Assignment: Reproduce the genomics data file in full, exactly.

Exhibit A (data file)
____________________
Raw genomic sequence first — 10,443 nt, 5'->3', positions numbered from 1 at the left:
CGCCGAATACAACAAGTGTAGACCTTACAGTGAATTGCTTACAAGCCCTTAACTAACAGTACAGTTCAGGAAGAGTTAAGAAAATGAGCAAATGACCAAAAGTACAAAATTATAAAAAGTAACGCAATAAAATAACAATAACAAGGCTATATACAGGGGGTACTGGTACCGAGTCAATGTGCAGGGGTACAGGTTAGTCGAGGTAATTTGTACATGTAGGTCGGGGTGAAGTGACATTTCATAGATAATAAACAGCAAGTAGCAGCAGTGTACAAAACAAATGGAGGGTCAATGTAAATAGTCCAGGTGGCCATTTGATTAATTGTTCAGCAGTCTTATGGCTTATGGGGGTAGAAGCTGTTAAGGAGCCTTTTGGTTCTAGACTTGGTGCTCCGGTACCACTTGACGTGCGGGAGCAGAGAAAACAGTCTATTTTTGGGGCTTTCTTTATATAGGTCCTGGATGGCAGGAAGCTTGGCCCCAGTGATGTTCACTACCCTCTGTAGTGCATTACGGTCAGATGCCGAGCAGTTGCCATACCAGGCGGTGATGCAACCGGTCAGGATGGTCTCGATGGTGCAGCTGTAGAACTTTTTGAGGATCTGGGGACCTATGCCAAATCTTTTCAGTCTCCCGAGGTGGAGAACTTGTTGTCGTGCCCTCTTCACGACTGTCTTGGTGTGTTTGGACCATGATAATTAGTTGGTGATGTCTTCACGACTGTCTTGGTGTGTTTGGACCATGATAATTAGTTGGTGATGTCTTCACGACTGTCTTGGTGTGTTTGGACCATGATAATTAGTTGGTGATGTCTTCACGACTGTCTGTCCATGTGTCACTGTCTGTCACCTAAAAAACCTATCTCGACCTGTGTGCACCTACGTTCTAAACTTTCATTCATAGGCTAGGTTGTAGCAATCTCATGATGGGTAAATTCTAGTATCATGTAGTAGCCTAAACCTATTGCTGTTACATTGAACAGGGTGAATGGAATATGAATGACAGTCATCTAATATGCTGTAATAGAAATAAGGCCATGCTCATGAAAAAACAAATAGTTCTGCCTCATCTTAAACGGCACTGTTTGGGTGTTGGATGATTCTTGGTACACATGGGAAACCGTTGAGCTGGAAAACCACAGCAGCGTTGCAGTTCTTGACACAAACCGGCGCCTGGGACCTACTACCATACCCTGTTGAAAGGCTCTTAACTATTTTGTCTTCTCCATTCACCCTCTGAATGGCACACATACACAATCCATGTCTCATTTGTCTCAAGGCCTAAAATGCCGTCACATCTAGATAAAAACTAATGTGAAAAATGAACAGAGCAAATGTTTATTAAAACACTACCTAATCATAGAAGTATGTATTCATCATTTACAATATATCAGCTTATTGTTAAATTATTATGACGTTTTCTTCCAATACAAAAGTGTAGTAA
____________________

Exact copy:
Raw genomic sequence first — 10,443 nt, 5'->3', positions numbered from 1 at the left:
CGCCGAATACAACAAGTGTAGACCTTACAGTGAATTGCTTACAAGCCCTTAACTAACAGTACAGTTCAGGAAGAGTTAAGAAAATGAGCAAATGACCAAAAGTACAAAATTATAAAAAGTAACGCAATAAAATAACAATAACAAGGCTATATACAGGGGGTACTGGTACCGAGTCAATGTGCAGGGGTACAGGTTAGTCGAGGTAATTTGTACATGTAGGTCGGGGTGAAGTGACATTTCATAGATAATAAACAGCAAGTAGCAGCAGTGTACAAAACAAATGGAGGGTCAATGTAAATAGTCCAGGTGGCCATTTGATTAATTGTTCAGCAGTCTTATGGCTTATGGGGGTAGAAGCTGTTAAGGAGCCTTTTGGTTCTAGACTTGGTGCTCCGGTACCACTTGACGTGCGGGAGCAGAGAAAACAGTCTATTTTTGGGGCTTTCTTTATATAGGTCCTGGATGGCAGGAAGCTTGGCCCCAGTGATGTTCACTACCCTCTGTAGTGCATTACGGTCAGATGCCGAGCAGTTGCCATACCAGGCGGTGATGCAACCGGTCAGGATGGTCTCGATGGTGCAGCTGTAGAACTTTTTGAGGATCTGGGGACCTATGCCAAATCTTTTCAGTCTCCCGAGGTGGAGAACTTGTTGTCGTGCCCTCTTCACGACTGTCTTGGTGTGTTTGGACCATGATAATTAGTTGGTGATGTCTTCACGACTGTCTTGGTGTGTTTGGACCATGATAATTAGTTGGTGATGTCTTCACGACTGTCTTGGTGTGTTTGGACCATGATAATTAGTTGGTGATGTCTTCACGACTGTCTGTCCATGTGTCACTGTCTGTCACCTAAAAAACCTATCTCGACCTGTGTGCACCTACGTTCTAAACTTTCATTCATAGGCTAGGTTGTAGCAATCTCATGATGGGTAAATTCTAGTATCATGTAGTAGCCTAAACCTATTGCTGTTACATTGAACAGGGTGAATGGAATATGAATGACAGTCATCTAATATGCTGTAATAGAAATAAGGCCATGCTCATGAAAAAACAAATAGTTCTGCCTCATCTTAAACGGCACTGTTTGGGTGTTGGATGATTCTTGGTACACATGGGAAACCGTTGAGCTGGAAAACCACAGCAGCGTTGCAGTTCTTGACACAAACCGGCGCCTGGGACCTACTACCATACCCTGTTGAAAGGCTCTTAACTATTTTGTCTTCTCCATTCACCCTCTGAATGGCACACATACACAATCCATGTCTCATTTGTCTCAAGGCCTAAAATGCCGTCACATCTAGATAAAAACTAATGTGAAAAATGAACAGAGCAAATGTTTATTAAAACACTACCTAATCATAGAAGTATGTATTCATCATTTACAATATATCAGCTTATTGTTAAATTATTATGACGTTTTCTTCCAATACAAAAGTGTAGTAA